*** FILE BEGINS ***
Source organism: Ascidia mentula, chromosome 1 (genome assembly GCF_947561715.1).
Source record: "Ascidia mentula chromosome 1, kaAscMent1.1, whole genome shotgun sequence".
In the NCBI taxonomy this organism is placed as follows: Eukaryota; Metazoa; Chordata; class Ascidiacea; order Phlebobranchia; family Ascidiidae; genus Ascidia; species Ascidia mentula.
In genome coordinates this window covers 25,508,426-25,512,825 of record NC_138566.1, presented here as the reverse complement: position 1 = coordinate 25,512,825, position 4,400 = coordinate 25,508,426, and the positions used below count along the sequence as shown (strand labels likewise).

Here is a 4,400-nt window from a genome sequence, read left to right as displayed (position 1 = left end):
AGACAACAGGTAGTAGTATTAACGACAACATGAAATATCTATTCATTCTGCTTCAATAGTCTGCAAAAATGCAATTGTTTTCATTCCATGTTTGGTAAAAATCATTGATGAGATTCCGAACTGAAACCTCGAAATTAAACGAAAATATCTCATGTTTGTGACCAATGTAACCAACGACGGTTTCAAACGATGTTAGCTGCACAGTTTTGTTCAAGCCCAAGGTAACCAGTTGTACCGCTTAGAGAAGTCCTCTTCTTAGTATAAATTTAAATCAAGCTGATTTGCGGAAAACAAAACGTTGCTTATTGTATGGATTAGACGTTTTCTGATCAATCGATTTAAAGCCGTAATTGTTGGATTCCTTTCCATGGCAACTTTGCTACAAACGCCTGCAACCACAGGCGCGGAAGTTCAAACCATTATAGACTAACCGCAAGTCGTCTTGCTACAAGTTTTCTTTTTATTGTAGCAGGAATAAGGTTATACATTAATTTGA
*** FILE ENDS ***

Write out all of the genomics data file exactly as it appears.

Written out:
Source organism: Ascidia mentula, chromosome 1 (genome assembly GCF_947561715.1).
Source record: "Ascidia mentula chromosome 1, kaAscMent1.1, whole genome shotgun sequence".
In the NCBI taxonomy this organism is placed as follows: Eukaryota; Metazoa; Chordata; class Ascidiacea; order Phlebobranchia; family Ascidiidae; genus Ascidia; species Ascidia mentula.
In genome coordinates this window covers 25,508,426-25,512,825 of record NC_138566.1, presented here as the reverse complement: position 1 = coordinate 25,512,825, position 4,400 = coordinate 25,508,426, and the positions used below count along the sequence as shown (strand labels likewise).

Here is a 4,400-nt window from a genome sequence, read left to right as displayed (position 1 = left end):
AGACAACAGGTAGTAGTATTAACGACAACATGAAATATCTATTCATTCTGCTTCAATAGTCTGCAAAAATGCAATTGTTTTCATTCCATGTTTGGTAAAAATCATTGATGAGATTCCGAACTGAAACCTCGAAATTAAACGAAAATATCTCATGTTTGTGACCAATGTAACCAACGACGGTTTCAAACGATGTTAGCTGCACAGTTTTGTTCAAGCCCAAGGTAACCAGTTGTACCGCTTAGAGAAGTCCTCTTCTTAGTATAAATTTAAATCAAGCTGATTTGCGGAAAACAAAACGTTGCTTATTGTATGGATTAGACGTTTTCTGATCAATCGATTTAAAGCCGTAATTGTTGGATTCCTTTCCATGGCAACTTTGCTACAAACGCCTGCAACCACAGGCGCGGAAGTTCAAACCATTATAGACTAACCGCAAGTCGTCTTGCTACAAGTTTTCTTTTTATTGTAGCAGGAATAAGGTTATACATTAATTTGA